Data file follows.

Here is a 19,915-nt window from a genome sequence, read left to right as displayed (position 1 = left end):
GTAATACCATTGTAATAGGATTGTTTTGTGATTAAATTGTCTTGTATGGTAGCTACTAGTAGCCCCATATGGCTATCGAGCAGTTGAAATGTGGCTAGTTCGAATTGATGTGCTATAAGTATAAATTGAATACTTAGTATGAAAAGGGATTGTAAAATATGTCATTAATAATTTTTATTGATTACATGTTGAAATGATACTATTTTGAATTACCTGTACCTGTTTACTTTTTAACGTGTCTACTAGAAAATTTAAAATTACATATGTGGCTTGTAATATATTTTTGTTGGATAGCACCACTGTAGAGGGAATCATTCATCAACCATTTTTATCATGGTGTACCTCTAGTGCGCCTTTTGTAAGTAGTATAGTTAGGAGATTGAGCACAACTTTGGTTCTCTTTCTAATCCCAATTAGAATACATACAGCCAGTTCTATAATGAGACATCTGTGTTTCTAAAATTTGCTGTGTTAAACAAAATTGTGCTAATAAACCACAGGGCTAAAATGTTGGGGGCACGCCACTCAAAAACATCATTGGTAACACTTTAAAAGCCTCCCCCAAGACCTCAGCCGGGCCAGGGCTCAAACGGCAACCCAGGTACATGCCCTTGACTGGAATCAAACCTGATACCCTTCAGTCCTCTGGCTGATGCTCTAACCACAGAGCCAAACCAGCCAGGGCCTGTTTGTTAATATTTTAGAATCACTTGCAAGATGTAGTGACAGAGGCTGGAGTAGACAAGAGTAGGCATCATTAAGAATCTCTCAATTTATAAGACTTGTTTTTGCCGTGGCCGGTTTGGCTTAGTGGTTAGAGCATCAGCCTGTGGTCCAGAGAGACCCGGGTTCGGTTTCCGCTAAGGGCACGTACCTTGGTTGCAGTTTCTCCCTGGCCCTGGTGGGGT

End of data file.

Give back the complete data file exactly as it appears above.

Here is a 19,915-nt window from a genome sequence, read left to right as displayed (position 1 = left end):
GTAATACCATTGTAATAGGATTGTTTTGTGATTAAATTGTCTTGTATGGTAGCTACTAGTAGCCCCATATGGCTATCGAGCAGTTGAAATGTGGCTAGTTCGAATTGATGTGCTATAAGTATAAATTGAATACTTAGTATGAAAAGGGATTGTAAAATATGTCATTAATAATTTTTATTGATTACATGTTGAAATGATACTATTTTGAATTACCTGTACCTGTTTACTTTTTAACGTGTCTACTAGAAAATTTAAAATTACATATGTGGCTTGTAATATATTTTTGTTGGATAGCACCACTGTAGAGGGAATCATTCATCAACCATTTTTATCATGGTGTACCTCTAGTGCGCCTTTTGTAAGTAGTATAGTTAGGAGATTGAGCACAACTTTGGTTCTCTTTCTAATCCCAATTAGAATACATACAGCCAGTTCTATAATGAGACATCTGTGTTTCTAAAATTTGCTGTGTTAAACAAAATTGTGCTAATAAACCACAGGGCTAAAATGTTGGGGGCACGCCACTCAAAAACATCATTGGTAACACTTTAAAAGCCTCCCCCAAGACCTCAGCCGGGCCAGGGCTCAAACGGCAACCCAGGTACATGCCCTTGACTGGAATCAAACCTGATACCCTTCAGTCCTCTGGCTGATGCTCTAACCACAGAGCCAAACCAGCCAGGGCCTGTTTGTTAATATTTTAGAATCACTTGCAAGATGTAGTGACAGAGGCTGGAGTAGACAAGAGTAGGCATCATTAAGAATCTCTCAATTTATAAGACTTGTTTTTGCCGTGGCCGGTTTGGCTTAGTGGTTAGAGCATCAGCCTGTGGTCCAGAGAGACCCGGGTTCGGTTTCCGCTAAGGGCACGTACCTTGGTTGCAGTTTCTCCCTGGCCCTGGTGGGGT